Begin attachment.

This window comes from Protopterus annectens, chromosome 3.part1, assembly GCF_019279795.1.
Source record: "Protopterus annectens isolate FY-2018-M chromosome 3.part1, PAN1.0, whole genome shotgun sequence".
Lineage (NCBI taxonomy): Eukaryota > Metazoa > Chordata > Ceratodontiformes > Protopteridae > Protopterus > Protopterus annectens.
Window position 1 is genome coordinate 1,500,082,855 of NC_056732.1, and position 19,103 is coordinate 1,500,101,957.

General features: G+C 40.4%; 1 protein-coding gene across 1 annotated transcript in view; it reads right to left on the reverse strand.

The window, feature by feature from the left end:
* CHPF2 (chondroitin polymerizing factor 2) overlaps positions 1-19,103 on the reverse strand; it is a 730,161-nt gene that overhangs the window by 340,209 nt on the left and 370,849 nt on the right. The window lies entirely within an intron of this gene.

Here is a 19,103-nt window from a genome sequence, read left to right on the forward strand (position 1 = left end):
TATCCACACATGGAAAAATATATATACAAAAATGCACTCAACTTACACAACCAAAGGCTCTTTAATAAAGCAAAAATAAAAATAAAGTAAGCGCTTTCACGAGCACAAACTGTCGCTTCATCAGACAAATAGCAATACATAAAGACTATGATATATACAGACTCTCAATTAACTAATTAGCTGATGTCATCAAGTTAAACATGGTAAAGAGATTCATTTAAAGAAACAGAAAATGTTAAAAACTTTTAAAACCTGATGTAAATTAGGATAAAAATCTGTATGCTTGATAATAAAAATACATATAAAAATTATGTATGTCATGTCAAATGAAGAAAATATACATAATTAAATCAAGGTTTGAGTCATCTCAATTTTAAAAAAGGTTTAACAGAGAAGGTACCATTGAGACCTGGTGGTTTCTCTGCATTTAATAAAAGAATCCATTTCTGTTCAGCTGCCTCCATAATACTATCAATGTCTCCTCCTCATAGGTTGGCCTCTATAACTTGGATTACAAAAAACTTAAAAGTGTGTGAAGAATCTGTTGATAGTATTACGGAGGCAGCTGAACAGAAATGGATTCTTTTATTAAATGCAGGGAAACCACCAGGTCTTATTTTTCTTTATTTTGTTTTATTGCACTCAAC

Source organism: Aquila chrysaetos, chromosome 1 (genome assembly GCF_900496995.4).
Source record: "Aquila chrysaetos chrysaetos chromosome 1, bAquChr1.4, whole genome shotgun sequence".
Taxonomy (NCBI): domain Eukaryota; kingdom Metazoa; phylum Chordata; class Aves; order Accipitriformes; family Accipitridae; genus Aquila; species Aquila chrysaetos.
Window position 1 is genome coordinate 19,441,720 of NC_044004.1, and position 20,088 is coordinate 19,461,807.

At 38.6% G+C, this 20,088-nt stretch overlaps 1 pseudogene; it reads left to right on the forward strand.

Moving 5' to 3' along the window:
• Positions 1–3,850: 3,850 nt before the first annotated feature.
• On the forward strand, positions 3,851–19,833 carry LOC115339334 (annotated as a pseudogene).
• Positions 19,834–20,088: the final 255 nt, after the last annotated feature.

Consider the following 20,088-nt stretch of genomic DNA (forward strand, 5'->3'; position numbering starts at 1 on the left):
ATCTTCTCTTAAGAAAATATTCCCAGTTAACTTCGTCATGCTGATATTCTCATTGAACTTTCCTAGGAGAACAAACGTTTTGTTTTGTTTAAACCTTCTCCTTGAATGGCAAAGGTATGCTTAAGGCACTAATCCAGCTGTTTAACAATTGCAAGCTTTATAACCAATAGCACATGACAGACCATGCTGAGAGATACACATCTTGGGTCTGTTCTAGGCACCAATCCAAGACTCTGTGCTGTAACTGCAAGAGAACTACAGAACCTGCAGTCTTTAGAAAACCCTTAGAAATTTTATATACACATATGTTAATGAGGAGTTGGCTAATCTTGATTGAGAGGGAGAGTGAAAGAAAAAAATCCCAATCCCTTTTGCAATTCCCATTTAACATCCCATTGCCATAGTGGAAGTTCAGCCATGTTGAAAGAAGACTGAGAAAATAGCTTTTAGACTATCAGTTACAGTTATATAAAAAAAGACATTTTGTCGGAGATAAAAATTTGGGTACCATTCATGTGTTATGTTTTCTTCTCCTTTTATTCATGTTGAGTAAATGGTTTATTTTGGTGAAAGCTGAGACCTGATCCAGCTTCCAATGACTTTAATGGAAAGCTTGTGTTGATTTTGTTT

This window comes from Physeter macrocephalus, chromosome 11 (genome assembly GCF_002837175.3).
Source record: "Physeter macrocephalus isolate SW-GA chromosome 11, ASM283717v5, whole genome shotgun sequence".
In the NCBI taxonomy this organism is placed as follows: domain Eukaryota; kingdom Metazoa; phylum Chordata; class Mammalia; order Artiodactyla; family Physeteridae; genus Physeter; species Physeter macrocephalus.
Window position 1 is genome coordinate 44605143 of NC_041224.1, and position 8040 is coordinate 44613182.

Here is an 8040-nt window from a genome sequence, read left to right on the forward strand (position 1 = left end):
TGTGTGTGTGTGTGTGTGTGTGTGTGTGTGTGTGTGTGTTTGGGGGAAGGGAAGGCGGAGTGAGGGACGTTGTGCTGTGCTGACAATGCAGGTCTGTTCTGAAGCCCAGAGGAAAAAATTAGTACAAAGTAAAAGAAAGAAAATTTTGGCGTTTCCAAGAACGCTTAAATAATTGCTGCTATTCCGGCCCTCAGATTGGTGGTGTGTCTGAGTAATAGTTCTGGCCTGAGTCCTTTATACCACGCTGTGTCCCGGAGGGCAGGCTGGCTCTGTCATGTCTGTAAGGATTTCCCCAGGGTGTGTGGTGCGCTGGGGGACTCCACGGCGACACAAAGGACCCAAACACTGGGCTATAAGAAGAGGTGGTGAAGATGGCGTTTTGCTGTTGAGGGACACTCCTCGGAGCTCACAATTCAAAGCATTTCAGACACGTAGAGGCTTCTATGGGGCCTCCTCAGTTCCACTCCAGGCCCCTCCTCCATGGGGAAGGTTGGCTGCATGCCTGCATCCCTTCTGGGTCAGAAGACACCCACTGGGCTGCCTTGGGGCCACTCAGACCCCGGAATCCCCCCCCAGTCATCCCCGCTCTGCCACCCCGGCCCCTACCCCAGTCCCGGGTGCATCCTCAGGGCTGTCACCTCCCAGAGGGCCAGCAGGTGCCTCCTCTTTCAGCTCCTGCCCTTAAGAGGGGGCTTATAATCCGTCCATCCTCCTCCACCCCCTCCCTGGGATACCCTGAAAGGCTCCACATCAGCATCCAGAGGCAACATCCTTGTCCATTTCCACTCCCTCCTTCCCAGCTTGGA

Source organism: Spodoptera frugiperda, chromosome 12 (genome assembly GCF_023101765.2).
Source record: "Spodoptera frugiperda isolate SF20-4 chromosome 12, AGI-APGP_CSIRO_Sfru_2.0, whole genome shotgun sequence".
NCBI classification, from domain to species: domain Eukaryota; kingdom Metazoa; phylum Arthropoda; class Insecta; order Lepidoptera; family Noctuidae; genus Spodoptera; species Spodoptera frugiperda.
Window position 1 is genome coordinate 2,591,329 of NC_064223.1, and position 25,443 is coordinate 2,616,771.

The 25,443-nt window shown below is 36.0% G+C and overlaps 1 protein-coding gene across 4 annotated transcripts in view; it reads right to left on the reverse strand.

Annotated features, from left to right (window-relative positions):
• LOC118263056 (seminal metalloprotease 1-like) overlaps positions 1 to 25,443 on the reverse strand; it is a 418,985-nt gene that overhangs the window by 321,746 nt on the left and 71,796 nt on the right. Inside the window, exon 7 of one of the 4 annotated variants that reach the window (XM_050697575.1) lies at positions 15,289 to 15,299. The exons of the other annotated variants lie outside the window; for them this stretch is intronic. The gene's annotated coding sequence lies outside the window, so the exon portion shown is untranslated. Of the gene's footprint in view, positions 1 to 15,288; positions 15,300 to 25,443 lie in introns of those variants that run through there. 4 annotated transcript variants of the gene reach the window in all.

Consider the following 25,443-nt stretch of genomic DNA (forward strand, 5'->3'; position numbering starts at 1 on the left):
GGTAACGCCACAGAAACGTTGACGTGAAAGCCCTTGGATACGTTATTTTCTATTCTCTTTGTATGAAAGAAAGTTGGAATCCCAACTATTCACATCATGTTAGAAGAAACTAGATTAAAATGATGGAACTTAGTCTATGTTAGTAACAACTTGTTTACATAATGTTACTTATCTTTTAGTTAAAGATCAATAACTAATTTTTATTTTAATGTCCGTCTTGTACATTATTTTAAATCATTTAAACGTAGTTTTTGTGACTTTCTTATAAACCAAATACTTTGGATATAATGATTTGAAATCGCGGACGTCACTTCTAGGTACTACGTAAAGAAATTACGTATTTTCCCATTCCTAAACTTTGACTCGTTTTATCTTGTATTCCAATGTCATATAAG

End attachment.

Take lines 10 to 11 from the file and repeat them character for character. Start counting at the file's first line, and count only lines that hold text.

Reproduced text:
Source organism: Aquila chrysaetos, chromosome 1 (genome assembly GCF_900496995.4).
Source record: "Aquila chrysaetos chrysaetos chromosome 1, bAquChr1.4, whole genome shotgun sequence".